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The DC Metro Area's Leader

in structural heart care

The DC Metro Area's Leader

in structural heart care

Cardiologist in Washington DC

Dr. John Trujillo received his medical degree from the Medical College of Virginia at Virginia Commonwealth University in Richmond, Virginia. He went on to do residency in Internal Medicine at Thomas Jefferson University Hospital in Philadelphia, Pennsylvania. Following his residency, he went on to fellowship in Cardiovascular Diseases at Cooper University Hospital in Camden, New Jersey. He stayed at Cooper for his Interventional Cardiology fellowship. He is board certified in Internal Medicine, Cardiovascular Diseases, Interventional Cardiology, Echocardiography, and Nuclear Cardiology. Dr. Trujillo is an interventional and structural cardiologist specializing in the treatment of complex coronary disease, valvular heart disease, and structural heart disease. He performs state of the art interventions including TAVR, MitraClip, ASD/PFO closure, left atrial appendage closure (Watchman), alcohol septal ablations, and peripheral LVAD (Impella) implantation.

Structural Heart Disease

Aortic Valve Replacement

Stroke Prevention

Heart Conditions We Treat

Dr. John Trujillo, MD’s primary focus is to provide heart care, tailored to each patient’s needs in order to prevent and treat cardiovascular disease. With a strong focus on prevention and education, Dr. Trujillo is available to assist you in learning more about what you can do to keep your heart healthy.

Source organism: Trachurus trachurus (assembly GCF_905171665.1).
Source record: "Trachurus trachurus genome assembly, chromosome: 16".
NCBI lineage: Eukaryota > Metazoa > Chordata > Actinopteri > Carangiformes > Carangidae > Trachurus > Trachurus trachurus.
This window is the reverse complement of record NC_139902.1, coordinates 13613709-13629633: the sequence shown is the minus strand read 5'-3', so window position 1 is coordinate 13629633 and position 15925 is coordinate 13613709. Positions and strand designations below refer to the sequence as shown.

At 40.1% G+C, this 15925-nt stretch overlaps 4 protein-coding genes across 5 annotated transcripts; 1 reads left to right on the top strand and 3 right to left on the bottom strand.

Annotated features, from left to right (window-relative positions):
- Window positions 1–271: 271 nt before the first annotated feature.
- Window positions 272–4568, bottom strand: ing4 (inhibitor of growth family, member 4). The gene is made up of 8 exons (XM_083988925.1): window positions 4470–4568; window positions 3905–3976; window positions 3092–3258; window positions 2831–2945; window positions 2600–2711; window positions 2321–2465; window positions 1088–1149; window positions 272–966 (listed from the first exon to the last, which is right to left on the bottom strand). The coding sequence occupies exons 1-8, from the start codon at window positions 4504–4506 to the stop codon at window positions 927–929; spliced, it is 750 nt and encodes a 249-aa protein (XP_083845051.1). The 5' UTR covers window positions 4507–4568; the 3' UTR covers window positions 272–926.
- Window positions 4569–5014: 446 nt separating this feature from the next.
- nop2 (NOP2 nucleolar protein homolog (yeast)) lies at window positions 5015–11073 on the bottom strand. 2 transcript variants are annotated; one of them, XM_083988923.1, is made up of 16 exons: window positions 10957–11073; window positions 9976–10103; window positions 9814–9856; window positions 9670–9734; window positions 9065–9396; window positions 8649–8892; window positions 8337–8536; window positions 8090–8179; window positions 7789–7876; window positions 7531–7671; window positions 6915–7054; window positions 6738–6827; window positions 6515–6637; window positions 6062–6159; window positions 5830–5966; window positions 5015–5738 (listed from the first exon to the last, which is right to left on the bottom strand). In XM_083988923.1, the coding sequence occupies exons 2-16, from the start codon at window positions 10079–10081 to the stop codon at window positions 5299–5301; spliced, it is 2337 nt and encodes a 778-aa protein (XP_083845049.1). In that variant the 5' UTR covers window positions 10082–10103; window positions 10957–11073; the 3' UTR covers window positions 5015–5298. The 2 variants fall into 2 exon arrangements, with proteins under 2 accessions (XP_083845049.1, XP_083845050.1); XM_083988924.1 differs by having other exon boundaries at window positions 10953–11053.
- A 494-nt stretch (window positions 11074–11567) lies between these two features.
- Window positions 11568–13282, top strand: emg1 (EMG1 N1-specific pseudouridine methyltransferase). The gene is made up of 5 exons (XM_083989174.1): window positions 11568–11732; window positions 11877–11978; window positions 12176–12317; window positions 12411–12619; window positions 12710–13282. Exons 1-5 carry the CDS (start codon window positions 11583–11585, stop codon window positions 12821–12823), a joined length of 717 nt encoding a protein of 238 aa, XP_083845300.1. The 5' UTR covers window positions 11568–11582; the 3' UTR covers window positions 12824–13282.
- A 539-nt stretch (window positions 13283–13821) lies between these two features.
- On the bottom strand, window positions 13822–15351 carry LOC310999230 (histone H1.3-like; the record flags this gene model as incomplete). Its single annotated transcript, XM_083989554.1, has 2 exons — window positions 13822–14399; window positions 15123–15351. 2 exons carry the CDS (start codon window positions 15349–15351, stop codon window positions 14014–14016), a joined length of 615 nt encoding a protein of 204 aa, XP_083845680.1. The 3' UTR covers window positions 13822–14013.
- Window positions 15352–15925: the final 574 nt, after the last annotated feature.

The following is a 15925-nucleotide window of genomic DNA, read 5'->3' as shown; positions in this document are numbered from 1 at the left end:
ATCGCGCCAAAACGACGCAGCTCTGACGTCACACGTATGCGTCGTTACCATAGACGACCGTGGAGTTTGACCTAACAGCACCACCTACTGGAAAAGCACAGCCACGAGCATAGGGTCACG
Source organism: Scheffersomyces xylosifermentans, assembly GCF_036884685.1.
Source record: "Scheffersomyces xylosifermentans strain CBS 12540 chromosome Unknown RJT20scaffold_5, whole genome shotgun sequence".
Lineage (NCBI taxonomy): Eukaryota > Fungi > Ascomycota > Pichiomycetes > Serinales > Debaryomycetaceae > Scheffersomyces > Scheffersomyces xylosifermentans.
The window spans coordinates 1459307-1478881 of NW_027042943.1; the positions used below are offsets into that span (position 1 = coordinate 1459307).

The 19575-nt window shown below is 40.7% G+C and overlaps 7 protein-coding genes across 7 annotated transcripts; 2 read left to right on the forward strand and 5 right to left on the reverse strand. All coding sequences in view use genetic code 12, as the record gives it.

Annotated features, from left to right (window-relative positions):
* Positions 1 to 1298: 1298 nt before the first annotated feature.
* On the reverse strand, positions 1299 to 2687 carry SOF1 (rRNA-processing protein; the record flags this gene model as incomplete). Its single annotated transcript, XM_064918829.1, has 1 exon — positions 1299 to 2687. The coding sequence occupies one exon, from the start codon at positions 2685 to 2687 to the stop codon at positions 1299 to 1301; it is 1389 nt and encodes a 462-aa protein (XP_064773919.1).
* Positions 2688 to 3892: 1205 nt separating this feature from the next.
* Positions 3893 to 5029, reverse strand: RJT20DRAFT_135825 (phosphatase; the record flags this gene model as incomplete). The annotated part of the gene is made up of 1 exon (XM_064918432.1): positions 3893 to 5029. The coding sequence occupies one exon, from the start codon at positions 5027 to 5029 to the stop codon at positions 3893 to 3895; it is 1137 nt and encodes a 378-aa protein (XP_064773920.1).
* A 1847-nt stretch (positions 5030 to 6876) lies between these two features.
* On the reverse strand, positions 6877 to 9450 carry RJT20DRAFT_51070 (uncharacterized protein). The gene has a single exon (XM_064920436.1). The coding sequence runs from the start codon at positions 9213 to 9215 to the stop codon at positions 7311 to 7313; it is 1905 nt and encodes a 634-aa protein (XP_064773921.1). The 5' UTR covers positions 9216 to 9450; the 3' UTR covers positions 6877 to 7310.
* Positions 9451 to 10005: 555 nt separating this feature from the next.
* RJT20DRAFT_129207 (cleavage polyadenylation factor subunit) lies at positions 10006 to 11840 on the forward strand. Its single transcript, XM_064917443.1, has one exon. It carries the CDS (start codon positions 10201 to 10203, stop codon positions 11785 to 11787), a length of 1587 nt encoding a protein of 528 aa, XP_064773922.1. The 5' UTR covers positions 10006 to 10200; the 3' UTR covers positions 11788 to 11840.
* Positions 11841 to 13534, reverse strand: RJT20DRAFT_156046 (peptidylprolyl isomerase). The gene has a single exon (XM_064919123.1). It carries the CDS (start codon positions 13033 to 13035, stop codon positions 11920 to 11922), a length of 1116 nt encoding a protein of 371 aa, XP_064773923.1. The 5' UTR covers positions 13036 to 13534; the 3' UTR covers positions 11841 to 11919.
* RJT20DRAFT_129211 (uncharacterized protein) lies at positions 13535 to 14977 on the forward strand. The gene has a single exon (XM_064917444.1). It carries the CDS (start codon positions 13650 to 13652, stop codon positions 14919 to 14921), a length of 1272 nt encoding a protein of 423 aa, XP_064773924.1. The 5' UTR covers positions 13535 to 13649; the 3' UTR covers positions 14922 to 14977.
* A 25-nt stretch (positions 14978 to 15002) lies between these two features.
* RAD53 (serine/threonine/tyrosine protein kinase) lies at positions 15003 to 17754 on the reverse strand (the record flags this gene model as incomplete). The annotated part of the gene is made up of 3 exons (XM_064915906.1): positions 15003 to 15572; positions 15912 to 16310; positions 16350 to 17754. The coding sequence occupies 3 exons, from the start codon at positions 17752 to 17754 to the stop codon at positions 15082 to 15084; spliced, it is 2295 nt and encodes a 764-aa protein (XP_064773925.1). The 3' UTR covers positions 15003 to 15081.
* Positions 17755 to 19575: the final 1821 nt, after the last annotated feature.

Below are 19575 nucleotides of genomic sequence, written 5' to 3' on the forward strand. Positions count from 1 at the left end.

Advanced Procedures

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Patient Reviews

Hear from Dr. Trujillo’s patients, or tell us about your experience!

Latest News & Events

Heart Disease Can Lead To A Stroke: What To Know

Many people who have heart disease don’t have regular signs that their heart is not doing its job. However, about one million Americans die each year from a stroke or other cardiovascular conditions. Keep reading to determine if you should pay more attention to your heart health. Heart disease can lead to a stroke: what…

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Lower repeat stroke risk

After you’ve had one stroke, you’re at higher risk for having another. But the good news is there are things you can do to reduce the chances of a stroke happening again. Taking your medicine, doing stroke rehabilitation, and making healthy lifestyle changes can all help. Learn more about these strategies and the action you…

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What’s your risk level?

How’s your heart health? Are you at risk for a heart attack or stroke? Your doctor can do a screening to find out. The screening looks at your cholesterol levels, blood pressure, and other factors to determine your risk. If you need to lower your risk, together with your doctor you can decide what health…

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